Issue 116, Fall 1990
Out of some toasty leaf-burrow she wallows into the cold,
following what calls her across
the icy crust of creek and up the ridge to my yard,
and shows herself in moonlight near the edge
of the pines, a shabby bag of nerves.
Her pink nose reads the air. Wind blurs
the suburb with snow.
I watch from the darkened kitchen, wondering if I’ve placed
the dog food too near the window,
and lose her for a moment to the neighbor’s shrubs.
Then around the gatepost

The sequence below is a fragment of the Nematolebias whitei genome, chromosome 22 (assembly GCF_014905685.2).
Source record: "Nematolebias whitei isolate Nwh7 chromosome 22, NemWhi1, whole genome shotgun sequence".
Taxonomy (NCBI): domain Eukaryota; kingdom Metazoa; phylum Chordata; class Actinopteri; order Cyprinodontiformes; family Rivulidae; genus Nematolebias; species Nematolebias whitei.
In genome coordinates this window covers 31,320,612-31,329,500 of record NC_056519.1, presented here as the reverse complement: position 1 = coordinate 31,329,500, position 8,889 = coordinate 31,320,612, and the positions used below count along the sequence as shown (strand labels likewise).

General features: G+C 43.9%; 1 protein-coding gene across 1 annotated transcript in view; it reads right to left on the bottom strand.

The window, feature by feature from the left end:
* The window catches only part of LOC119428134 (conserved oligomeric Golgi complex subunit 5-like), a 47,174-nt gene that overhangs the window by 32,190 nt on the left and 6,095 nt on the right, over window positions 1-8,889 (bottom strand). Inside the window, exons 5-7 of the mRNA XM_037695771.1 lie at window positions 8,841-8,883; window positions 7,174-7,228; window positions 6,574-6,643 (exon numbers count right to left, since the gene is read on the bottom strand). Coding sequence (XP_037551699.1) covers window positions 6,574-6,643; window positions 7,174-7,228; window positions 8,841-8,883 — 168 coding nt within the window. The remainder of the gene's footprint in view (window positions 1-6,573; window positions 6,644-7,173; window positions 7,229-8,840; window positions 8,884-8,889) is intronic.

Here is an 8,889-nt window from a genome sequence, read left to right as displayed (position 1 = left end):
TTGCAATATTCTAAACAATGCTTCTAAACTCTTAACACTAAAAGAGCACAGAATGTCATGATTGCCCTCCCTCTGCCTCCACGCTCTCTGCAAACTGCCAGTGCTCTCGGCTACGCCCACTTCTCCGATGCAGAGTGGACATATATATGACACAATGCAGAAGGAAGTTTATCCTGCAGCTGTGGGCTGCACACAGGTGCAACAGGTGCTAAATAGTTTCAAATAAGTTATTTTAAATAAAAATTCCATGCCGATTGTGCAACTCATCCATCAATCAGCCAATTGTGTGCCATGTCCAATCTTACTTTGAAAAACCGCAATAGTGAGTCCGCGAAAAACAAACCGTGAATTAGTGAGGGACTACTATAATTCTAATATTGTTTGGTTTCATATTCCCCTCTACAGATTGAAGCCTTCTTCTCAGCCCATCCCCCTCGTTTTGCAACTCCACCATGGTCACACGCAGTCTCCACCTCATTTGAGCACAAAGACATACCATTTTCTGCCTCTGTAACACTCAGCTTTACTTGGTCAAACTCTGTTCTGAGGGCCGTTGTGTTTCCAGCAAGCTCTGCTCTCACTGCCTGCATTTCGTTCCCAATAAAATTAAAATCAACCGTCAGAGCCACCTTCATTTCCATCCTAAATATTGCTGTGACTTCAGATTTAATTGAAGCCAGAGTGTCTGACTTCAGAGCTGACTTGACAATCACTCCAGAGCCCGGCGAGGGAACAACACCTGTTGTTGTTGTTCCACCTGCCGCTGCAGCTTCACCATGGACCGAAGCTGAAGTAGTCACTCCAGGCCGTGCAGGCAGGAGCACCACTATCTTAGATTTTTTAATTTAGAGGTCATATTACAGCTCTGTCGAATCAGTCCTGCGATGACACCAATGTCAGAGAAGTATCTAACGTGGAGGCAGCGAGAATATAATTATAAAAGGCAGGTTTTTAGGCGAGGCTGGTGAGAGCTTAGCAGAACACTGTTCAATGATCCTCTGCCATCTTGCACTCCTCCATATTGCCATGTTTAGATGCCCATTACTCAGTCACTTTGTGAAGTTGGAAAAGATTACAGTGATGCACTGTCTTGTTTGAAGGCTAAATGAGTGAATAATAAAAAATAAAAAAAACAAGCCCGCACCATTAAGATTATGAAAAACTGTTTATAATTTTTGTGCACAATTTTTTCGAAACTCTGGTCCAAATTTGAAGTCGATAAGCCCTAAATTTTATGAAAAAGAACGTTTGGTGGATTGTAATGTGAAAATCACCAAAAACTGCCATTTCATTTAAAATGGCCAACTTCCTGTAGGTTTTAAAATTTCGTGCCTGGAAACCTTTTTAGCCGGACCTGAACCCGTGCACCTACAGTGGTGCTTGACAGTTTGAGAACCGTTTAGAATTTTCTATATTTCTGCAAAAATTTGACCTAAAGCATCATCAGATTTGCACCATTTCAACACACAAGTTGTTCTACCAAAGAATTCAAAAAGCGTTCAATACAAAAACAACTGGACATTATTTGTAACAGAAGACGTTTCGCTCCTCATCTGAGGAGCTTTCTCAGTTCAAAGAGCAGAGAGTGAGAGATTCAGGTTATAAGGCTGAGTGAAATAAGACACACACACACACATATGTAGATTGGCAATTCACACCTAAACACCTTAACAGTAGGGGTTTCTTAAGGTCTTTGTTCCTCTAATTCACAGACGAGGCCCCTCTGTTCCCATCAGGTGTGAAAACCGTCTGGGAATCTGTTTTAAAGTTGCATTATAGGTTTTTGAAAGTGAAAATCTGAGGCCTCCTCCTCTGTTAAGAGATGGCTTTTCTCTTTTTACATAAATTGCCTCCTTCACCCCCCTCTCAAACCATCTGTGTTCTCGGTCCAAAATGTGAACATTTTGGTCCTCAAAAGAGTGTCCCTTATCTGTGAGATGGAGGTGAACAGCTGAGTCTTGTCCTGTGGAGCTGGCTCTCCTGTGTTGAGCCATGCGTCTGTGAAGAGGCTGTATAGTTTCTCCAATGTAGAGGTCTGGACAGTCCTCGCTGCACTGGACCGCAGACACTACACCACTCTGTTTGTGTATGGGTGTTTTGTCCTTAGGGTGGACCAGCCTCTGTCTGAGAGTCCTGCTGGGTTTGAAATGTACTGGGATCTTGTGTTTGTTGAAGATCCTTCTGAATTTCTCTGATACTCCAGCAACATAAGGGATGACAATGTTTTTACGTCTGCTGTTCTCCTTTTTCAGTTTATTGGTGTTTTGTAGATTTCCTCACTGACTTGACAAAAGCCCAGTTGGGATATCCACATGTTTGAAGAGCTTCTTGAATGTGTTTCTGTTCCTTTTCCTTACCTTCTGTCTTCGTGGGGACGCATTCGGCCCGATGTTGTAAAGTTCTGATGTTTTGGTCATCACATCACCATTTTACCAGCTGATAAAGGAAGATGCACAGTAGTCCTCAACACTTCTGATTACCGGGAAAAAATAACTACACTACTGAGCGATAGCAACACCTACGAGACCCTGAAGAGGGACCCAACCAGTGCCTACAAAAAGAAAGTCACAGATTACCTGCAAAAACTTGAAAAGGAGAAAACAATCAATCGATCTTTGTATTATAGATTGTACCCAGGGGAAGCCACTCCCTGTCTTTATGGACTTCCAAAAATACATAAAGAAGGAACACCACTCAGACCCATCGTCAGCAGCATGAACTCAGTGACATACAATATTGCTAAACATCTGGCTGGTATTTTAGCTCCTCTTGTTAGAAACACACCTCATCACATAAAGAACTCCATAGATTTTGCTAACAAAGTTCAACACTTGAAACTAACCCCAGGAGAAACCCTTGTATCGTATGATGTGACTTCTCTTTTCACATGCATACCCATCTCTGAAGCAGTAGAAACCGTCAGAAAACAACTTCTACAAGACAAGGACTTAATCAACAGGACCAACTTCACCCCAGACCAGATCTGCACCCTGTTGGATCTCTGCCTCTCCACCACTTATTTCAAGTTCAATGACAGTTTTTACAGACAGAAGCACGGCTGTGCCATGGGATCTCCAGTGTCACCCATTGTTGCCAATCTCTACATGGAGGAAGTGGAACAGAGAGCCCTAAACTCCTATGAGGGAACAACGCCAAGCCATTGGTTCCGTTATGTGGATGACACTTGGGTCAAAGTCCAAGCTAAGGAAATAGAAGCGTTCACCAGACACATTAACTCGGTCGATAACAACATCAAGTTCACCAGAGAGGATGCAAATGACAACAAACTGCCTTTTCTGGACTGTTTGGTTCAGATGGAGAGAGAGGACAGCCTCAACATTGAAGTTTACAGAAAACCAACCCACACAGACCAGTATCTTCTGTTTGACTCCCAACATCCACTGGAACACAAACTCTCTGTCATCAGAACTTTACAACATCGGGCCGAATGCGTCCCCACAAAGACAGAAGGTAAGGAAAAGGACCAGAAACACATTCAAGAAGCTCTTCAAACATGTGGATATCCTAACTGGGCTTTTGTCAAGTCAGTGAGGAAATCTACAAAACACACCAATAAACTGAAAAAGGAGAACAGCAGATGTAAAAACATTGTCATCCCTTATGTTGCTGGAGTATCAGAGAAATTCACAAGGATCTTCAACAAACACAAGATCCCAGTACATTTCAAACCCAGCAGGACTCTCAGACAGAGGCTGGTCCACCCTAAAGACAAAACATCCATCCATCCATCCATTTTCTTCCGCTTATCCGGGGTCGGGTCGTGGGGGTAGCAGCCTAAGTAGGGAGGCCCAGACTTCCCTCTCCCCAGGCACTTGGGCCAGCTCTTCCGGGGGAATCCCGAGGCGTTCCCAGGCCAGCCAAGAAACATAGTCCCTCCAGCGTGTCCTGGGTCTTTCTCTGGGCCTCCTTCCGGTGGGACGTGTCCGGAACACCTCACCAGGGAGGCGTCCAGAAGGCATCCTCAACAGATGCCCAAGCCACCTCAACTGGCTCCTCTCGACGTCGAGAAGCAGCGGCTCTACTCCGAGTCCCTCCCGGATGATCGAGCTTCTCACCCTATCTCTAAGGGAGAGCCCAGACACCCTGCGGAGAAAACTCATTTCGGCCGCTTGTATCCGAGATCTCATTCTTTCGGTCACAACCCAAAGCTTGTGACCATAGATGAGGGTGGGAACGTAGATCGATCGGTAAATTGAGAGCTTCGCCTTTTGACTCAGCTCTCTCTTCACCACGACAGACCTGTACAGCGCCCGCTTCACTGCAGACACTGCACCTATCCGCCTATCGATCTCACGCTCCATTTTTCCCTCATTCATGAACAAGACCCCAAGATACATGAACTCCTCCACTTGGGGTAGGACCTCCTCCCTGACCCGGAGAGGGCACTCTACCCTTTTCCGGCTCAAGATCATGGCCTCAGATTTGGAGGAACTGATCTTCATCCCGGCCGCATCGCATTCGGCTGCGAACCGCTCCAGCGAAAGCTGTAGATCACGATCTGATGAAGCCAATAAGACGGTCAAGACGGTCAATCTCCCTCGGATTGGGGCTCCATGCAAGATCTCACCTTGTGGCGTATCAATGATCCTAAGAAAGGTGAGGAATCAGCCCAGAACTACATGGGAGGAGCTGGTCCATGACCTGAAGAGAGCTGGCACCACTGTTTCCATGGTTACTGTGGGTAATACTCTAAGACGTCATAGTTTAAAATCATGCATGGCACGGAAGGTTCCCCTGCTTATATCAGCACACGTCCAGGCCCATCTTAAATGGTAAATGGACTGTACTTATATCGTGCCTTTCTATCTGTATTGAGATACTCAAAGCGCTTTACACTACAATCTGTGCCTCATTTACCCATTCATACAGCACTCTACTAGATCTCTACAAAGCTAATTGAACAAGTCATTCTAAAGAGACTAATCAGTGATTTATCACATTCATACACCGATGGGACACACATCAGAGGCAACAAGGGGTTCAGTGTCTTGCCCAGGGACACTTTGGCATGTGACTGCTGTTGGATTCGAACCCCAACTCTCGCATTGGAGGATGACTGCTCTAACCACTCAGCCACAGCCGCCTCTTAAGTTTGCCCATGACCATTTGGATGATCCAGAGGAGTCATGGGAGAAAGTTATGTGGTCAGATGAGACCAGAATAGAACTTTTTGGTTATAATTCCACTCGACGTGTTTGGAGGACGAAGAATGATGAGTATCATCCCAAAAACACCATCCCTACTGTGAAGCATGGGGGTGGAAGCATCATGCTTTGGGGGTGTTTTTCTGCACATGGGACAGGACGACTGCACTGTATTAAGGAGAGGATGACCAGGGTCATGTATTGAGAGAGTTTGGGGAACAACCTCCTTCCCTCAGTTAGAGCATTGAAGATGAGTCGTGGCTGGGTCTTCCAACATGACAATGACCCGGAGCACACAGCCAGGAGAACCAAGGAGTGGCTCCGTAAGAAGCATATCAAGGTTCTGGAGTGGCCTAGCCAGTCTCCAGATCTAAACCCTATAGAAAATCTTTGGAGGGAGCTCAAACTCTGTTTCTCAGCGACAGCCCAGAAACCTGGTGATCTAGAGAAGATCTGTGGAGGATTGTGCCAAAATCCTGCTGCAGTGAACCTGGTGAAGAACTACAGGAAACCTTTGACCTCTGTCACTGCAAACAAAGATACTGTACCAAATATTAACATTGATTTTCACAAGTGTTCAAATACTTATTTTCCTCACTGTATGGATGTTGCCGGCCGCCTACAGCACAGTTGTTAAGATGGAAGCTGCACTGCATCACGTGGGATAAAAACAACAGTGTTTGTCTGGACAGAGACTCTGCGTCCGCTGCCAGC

a white snout follows a sniff, red eyes
inquire. She enters the yard
to chow at my bowl.
Always I let her eat
before rapping the glass to watch her bluff—a hiss
at the window, a flash of teeth.
But when I rap harder, that hysterical feint—the flip
to her back, eyes slammed shut, skinny
tongue lolling in the snow.
I fade behind the stove and wait. Wind spirits
the maples, the stars
vivify. Up she jerks, hissing at a mop,
a bag of pea gravel, a wheelbarrow
tumbled under the hedge,
backs out of the yard delivered and alert,